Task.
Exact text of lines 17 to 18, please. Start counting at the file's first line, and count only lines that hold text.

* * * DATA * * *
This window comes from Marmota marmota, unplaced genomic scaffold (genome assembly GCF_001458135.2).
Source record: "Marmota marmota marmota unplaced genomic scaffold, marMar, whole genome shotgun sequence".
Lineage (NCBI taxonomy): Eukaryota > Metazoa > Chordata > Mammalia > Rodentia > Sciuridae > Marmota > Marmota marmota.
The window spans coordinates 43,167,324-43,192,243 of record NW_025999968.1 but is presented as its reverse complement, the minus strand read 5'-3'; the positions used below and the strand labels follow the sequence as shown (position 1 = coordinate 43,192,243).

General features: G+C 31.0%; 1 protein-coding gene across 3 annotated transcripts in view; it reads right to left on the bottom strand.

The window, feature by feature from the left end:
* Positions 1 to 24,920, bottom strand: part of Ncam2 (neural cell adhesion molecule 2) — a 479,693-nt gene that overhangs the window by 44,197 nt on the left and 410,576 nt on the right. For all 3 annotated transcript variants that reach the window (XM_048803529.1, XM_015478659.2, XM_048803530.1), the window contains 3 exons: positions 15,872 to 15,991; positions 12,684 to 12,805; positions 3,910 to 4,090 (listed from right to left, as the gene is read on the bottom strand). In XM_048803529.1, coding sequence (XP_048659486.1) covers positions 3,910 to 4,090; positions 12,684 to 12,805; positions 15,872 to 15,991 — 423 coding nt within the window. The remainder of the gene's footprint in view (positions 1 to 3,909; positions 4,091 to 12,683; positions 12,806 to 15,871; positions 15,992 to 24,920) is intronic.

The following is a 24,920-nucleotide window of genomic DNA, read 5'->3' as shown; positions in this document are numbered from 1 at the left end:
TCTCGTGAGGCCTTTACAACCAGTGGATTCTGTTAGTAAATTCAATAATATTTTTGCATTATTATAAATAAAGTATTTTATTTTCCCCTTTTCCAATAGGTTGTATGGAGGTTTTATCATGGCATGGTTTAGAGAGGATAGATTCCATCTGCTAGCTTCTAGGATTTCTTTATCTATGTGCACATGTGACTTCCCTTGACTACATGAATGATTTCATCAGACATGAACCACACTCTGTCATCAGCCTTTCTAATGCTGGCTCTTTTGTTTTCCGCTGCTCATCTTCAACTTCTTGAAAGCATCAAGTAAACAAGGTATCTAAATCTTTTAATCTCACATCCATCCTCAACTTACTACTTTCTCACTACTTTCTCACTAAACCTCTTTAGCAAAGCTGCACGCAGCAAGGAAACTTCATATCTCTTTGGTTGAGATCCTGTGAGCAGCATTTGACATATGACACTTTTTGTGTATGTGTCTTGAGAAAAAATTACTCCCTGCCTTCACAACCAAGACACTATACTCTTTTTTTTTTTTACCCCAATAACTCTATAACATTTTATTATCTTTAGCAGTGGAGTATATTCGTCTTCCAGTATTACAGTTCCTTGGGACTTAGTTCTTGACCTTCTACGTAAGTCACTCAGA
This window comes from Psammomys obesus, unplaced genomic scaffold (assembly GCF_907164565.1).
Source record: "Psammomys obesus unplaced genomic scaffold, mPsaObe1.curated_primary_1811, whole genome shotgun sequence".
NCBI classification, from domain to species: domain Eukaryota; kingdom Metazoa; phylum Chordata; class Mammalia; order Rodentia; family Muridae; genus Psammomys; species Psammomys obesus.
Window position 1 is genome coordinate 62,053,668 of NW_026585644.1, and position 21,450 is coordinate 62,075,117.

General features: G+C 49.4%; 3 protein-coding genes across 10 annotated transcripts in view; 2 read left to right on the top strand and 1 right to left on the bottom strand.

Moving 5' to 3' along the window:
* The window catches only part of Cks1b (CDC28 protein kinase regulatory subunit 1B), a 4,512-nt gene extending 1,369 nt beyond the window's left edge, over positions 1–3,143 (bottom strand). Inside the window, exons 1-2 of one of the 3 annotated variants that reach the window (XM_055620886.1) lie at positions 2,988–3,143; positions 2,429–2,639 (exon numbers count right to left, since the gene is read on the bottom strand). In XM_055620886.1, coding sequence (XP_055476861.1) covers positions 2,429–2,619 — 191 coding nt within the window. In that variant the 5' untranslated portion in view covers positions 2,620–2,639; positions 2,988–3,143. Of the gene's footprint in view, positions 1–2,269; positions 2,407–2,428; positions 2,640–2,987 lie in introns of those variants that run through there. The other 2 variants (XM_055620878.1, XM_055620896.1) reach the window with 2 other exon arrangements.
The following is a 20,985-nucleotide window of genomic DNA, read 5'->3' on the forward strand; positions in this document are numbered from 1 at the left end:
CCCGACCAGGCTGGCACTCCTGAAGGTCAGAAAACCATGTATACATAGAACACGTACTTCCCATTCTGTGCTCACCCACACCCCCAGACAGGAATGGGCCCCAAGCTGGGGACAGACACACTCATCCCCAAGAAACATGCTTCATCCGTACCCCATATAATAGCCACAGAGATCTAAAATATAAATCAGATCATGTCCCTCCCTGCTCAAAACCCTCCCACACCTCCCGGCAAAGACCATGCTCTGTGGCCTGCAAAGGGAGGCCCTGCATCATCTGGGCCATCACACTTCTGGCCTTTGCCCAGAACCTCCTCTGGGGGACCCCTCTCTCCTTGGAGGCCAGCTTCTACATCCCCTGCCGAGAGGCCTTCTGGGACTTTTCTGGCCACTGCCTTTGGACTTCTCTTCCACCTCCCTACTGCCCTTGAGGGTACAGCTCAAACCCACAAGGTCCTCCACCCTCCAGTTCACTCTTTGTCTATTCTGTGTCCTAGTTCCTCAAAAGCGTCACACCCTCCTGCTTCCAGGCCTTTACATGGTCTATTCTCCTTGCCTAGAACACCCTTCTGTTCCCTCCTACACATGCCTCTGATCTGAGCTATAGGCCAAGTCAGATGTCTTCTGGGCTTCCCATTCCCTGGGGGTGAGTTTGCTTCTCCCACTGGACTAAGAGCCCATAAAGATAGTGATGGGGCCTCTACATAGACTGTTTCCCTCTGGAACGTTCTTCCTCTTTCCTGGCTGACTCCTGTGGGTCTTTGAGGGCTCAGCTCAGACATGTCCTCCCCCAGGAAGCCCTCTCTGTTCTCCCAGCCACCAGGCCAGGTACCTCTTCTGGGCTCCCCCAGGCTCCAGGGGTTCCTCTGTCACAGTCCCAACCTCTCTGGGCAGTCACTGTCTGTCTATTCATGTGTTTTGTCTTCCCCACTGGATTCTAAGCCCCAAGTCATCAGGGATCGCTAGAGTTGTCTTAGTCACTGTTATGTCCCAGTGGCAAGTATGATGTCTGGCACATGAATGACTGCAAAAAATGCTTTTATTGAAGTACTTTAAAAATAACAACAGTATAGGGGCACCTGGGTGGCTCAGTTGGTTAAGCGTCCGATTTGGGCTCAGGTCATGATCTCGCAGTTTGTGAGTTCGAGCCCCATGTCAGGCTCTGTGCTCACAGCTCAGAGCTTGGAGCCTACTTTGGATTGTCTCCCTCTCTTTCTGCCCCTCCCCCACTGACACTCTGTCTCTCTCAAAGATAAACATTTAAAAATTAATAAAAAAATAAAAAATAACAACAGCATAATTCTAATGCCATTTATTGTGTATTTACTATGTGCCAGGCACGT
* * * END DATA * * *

The following is a 20,985-nucleotide window of genomic DNA, read 5'->3' on the forward strand; positions in this document are numbered from 1 at the left end:
CCCGACCAGGCTGGCACTCCTGAAGGTCAGAAAACCATGTATACATAGAACACGTACTTCCCATTCTGTGCTCACCCACACCCCCAGACAGGAATGGGCCCCAAGCTGGGGACAGACACACTCATCCCCAAGAAACATGCTTCATCCGTACCCCATATAATAGCCACAGAGATCTAAAATATAAATCAGATCATGTCCCTCCCTGCTCAAAACCCTCCCACACCTCCCGGCAAAGACCATGCTCTGTGGCCTGCAAAGGGAGGCCCTGCATCATCTGGGCCATCACACTTCTGGCCTTTGCCCAGAACCTCCTCTGGGGGACCCCTCTCTCCTTGGAGGCCAGCTTCTACATCCCCTGCCGAGAGGCCTTCTGGGACTTTTCTGGCCACTGCCTTTGGACTTCTCTTCCACCTCCCTACTGCCCTTGAGGGTACAGCTCAAACCCACAAGGTCCTCCACCCTCCAGTTCACTCTTTGTCTATTCTGTGTCCTAGTTCCTCAAAAGCGTCACACCCTCCTGCTTCCAGGCCTTTACATGGTCTATTCTCCTTGCCTAGAACACCCTTCTGTTCCCTCCTACACATGCCTCTGATCTGAGCTATAGGCCAAGTCAGATGTCTTCTGGGCTTCCCATTCCCTGGGGGTGAGTTTGCTTCTCCCACTGGACTAAGAGCCCATAAAGATAGTGATGGGGCCTCTACATAGACTGTTTCCCTCTGGAACGTTCTTCCTCTTTCCTGGCTGACTCCTGTGGGTCTTTGAGGGCTCAGCTCAGACATGTCCTCCCCCAGGAAGCCCTCTCTGTTCTCCCAGCCACCAGGCCAGGTACCTCTTCTGGGCTCCCCCAGGCTCCAGGGGTTCCTCTGTCACAGTCCCAACCTCTCTGGGCAGTCACTGTCTGTCTATTCATGTGTTTTGTCTTCCCCACTGGATTCTAAGCCCCAAGTCATCAGGGATCGCTAGAGTTGTCTTAGTCACTGTTATGTCCCAGTGGCAAGTATGATGTCTGGCACATGAATGACTGCAAAAAATGCTTTTATTGAAGTACTTTAAAAATAACAACAGTATAGGGGCACCTGGGTGGCTCAGTTGGTTAAGCGTCCGATTTGGGCTCAGGTCATGATCTCGCAGTTTGTGAGTTCGAGCCCCATGTCAGGCTCTGTGCTCACAGCTCAGAGCTTGGAGCCTACTTTGGATTGTCTCCCTCTCTTTCTGCCCCTCCCCCACTGACACTCTGTCTCTCTCAAAGATAAACATTTAAAAATTAATAAAAAAATAAAAAATAACAACAGCATAATTCTAATGCCATTTATTGTGTATTTACTATGTGCCAGGCACGT